Theme of Sacrifice Leading to Transformation Illustrated in Hughes' 'The Negro Speaks of Rivers' and 'The Secret of the Sea'

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Water is the primary wealth of human civilization, and the link to everything in the world. Throughout history, poets and other artists have used water to reveal the secrets to the world, with sweat and tears of Sailor, Africans and African-Americans who are unrecognized. It shows the connection to the dawn of civilization. They are the ones who are unrepresented. For African and African-Americans lake possibly associated with slavery; while for sailors it might be an opportunity to develop themselves. While “The Negro Speaks of Rivers,” connects the spirit and history of the African/African-American community, and the poem, “The Secret of the Sea,” expresses the strengths and potential of the hearts of sailors, and in both of poems they …show more content…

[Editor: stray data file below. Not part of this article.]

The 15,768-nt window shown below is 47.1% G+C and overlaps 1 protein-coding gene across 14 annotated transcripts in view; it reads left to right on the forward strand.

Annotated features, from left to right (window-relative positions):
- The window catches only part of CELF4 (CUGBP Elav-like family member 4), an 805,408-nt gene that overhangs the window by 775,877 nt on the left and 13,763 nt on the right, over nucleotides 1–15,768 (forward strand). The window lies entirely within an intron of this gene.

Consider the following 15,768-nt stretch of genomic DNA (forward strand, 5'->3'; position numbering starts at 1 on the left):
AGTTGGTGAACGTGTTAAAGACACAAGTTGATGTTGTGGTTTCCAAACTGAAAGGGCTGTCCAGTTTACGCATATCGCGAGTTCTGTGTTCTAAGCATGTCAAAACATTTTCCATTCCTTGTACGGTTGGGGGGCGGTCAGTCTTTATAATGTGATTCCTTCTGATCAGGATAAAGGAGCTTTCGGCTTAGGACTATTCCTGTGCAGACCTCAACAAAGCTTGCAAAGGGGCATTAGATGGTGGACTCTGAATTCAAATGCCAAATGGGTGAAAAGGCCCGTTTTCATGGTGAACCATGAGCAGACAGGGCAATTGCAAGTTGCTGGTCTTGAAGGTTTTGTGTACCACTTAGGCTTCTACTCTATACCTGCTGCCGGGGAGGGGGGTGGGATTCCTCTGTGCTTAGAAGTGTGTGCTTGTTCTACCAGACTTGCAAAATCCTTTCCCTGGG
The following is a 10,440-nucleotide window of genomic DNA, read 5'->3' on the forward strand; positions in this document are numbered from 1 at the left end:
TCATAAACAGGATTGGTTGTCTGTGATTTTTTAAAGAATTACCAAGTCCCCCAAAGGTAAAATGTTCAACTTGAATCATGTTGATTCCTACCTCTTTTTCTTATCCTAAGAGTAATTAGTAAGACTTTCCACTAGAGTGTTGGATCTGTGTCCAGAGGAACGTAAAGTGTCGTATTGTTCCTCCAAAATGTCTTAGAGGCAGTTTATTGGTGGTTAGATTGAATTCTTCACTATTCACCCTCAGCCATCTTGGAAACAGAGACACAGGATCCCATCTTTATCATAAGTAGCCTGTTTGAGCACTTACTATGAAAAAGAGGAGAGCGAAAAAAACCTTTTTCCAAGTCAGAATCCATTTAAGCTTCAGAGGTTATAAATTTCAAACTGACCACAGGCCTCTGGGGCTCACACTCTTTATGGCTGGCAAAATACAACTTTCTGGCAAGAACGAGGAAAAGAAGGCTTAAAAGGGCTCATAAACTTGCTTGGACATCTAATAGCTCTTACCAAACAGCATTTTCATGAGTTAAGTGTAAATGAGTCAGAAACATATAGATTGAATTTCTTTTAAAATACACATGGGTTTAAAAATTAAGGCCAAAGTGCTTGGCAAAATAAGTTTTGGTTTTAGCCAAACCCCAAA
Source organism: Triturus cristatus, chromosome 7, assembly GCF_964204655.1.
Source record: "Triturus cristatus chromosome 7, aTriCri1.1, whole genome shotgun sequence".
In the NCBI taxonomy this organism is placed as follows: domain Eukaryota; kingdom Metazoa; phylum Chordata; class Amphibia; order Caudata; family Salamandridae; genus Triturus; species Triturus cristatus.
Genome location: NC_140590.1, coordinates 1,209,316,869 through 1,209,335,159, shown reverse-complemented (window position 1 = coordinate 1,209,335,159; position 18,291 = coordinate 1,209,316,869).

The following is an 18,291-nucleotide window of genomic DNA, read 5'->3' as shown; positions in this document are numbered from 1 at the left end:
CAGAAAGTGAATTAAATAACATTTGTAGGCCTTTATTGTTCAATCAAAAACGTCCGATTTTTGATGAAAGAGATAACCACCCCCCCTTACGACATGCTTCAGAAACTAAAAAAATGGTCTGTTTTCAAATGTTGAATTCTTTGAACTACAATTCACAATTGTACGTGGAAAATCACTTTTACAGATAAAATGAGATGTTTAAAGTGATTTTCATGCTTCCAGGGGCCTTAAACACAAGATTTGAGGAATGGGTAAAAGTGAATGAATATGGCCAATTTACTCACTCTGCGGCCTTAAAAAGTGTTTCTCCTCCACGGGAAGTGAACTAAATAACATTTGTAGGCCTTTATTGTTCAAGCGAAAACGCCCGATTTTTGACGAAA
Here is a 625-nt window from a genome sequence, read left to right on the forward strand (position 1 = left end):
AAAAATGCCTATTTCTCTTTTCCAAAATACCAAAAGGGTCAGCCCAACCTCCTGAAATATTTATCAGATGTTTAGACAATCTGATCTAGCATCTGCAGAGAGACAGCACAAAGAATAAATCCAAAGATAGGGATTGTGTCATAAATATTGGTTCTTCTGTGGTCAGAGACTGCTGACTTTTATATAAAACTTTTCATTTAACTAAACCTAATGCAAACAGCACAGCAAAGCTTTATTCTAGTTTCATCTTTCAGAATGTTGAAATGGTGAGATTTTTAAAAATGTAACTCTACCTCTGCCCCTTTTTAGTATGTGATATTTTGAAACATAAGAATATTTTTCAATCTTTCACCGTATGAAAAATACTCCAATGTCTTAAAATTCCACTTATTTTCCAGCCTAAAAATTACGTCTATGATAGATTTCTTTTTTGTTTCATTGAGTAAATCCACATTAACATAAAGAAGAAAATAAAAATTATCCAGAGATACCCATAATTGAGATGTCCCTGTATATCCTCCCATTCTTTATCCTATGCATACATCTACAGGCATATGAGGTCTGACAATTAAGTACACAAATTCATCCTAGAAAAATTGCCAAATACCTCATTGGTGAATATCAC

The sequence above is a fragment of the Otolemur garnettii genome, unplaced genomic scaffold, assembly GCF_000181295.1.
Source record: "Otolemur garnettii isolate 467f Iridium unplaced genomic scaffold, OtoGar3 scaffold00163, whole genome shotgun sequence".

Hughes starts with Euphrates River for a reason; this river dates back to 4 BC. “I bathed in the Euphrates when dawns were young,” (line 5), the way that reader explains “I bathed in the Euphrates” means that his ancestry, Africans, have been there since the beginning of civilization. With the nearest river it states, “I built my hut near the Congo and it lulled me to sleep.” (lines 6), the interpretation of this quote highlight how African has grown as the community to built home for themselves, and made a settlement next to another river. In the first river, you can express it by the beginning step of this community, and how the next river is the stepping stone for the race. In the next river, “I looked upon the Nile and raised the pyramids above it.” (Lines 7), starting for this period, the African race were made to into slaves, and the creation of freedom started. Hughes did not what the readers to interpret the pyramids as one of the Seven Wonders of the World, but the difficulty of a peasant, who actually helped to create the pyramids. Finally, the Mississippi River is the last stop of the journey for the African race. “I heard the singing of the Mississippi when Abe Lincoln went down to New Orleans, and I’ve seen its muddy bosom turn all golden in the sunset.” (Lines 8-10), the trip down to the Mississippi was a dream for many African-American. One of the hugest steps for this community was when